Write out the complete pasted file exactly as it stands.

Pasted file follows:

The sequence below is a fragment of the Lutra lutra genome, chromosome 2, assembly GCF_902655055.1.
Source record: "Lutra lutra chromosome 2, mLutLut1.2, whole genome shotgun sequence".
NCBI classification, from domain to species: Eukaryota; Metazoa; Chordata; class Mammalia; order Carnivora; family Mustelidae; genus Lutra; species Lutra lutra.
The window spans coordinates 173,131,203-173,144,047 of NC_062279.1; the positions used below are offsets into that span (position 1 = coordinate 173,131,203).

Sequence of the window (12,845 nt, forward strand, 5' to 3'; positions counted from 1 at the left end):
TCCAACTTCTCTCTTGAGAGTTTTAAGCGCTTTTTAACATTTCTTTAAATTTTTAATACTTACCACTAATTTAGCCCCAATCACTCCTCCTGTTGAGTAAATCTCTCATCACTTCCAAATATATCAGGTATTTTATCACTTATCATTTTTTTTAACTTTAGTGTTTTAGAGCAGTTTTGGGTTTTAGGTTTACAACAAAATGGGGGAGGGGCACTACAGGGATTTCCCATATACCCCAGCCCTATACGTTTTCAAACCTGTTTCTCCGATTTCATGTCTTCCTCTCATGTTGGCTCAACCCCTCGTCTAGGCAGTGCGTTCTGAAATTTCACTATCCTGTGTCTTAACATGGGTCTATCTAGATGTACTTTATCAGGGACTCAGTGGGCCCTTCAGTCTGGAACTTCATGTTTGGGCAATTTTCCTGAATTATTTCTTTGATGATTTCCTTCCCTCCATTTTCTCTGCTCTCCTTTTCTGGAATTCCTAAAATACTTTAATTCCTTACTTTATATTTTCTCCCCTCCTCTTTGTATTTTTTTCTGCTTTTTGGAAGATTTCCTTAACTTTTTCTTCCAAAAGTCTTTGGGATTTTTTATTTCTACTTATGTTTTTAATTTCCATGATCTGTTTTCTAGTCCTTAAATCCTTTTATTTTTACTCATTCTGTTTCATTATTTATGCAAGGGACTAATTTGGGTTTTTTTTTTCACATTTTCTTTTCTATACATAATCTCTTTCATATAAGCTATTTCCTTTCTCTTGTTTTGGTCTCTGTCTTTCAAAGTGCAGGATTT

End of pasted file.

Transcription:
The sequence below is a fragment of the Lutra lutra genome, chromosome 2, assembly GCF_902655055.1.
Source record: "Lutra lutra chromosome 2, mLutLut1.2, whole genome shotgun sequence".
NCBI classification, from domain to species: Eukaryota; Metazoa; Chordata; class Mammalia; order Carnivora; family Mustelidae; genus Lutra; species Lutra lutra.
The window spans coordinates 173,131,203-173,144,047 of NC_062279.1; the positions used below are offsets into that span (position 1 = coordinate 173,131,203).

Sequence of the window (12,845 nt, forward strand, 5' to 3'; positions counted from 1 at the left end):
TCCAACTTCTCTCTTGAGAGTTTTAAGCGCTTTTTAACATTTCTTTAAATTTTTAATACTTACCACTAATTTAGCCCCAATCACTCCTCCTGTTGAGTAAATCTCTCATCACTTCCAAATATATCAGGTATTTTATCACTTATCATTTTTTTTAACTTTAGTGTTTTAGAGCAGTTTTGGGTTTTAGGTTTACAACAAAATGGGGGAGGGGCACTACAGGGATTTCCCATATACCCCAGCCCTATACGTTTTCAAACCTGTTTCTCCGATTTCATGTCTTCCTCTCATGTTGGCTCAACCCCTCGTCTAGGCAGTGCGTTCTGAAATTTCACTATCCTGTGTCTTAACATGGGTCTATCTAGATGTACTTTATCAGGGACTCAGTGGGCCCTTCAGTCTGGAACTTCATGTTTGGGCAATTTTCCTGAATTATTTCTTTGATGATTTCCTTCCCTCCATTTTCTCTGCTCTCCTTTTCTGGAATTCCTAAAATACTTTAATTCCTTACTTTATATTTTCTCCCCTCCTCTTTGTATTTTTTTCTGCTTTTTGGAAGATTTCCTTAACTTTTTCTTCCAAAAGTCTTTGGGATTTTTTATTTCTACTTATGTTTTTAATTTCCATGATCTGTTTTCTAGTCCTTAAATCCTTTTATTTTTACTCATTCTGTTTCATTATTTATGCAAGGGACTAATTTGGGTTTTTTTTTTCACATTTTCTTTTCTATACATAATCTCTTTCATATAAGCTATTTCCTTTCTCTTGTTTTGGTCTCTGTCTTTCAAAGTGCAGGATTT